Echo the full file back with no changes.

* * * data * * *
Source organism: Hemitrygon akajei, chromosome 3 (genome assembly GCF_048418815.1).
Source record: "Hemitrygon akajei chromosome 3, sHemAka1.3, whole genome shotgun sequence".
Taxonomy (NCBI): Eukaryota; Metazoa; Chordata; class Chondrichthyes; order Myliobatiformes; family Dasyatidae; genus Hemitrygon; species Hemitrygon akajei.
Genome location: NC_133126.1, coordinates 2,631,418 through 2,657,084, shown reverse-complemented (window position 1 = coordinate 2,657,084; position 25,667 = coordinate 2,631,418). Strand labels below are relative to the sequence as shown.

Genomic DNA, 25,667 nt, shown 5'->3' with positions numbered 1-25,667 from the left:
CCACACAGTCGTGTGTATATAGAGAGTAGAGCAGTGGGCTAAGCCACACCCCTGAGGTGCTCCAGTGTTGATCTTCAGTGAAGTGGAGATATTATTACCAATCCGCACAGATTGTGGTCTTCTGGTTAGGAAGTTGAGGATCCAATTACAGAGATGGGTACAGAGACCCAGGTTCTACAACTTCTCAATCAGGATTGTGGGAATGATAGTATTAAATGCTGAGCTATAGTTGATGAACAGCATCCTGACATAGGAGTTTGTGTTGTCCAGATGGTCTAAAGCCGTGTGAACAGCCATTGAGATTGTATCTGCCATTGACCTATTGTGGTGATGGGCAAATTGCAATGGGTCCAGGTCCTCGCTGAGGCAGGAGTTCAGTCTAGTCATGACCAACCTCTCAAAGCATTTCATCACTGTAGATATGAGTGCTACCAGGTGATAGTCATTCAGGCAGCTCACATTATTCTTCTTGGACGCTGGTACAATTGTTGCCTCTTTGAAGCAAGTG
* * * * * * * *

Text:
Source organism: Hemitrygon akajei, chromosome 3 (genome assembly GCF_048418815.1).
Source record: "Hemitrygon akajei chromosome 3, sHemAka1.3, whole genome shotgun sequence".
Taxonomy (NCBI): Eukaryota; Metazoa; Chordata; class Chondrichthyes; order Myliobatiformes; family Dasyatidae; genus Hemitrygon; species Hemitrygon akajei.
Genome location: NC_133126.1, coordinates 2,631,418 through 2,657,084, shown reverse-complemented (window position 1 = coordinate 2,657,084; position 25,667 = coordinate 2,631,418). Strand labels below are relative to the sequence as shown.

Genomic DNA, 25,667 nt, shown 5'->3' with positions numbered 1-25,667 from the left:
CCACACAGTCGTGTGTATATAGAGAGTAGAGCAGTGGGCTAAGCCACACCCCTGAGGTGCTCCAGTGTTGATCTTCAGTGAAGTGGAGATATTATTACCAATCCGCACAGATTGTGGTCTTCTGGTTAGGAAGTTGAGGATCCAATTACAGAGATGGGTACAGAGACCCAGGTTCTACAACTTCTCAATCAGGATTGTGGGAATGATAGTATTAAATGCTGAGCTATAGTTGATGAACAGCATCCTGACATAGGAGTTTGTGTTGTCCAGATGGTCTAAAGCCGTGTGAACAGCCATTGAGATTGTATCTGCCATTGACCTATTGTGGTGATGGGCAAATTGCAATGGGTCCAGGTCCTCGCTGAGGCAGGAGTTCAGTCTAGTCATGACCAACCTCTCAAAGCATTTCATCACTGTAGATATGAGTGCTACCAGGTGATAGTCATTCAGGCAGCTCACATTATTCTTCTTGGACGCTGGTACAATTGTTGCCTCTTTGAAGCAAGTG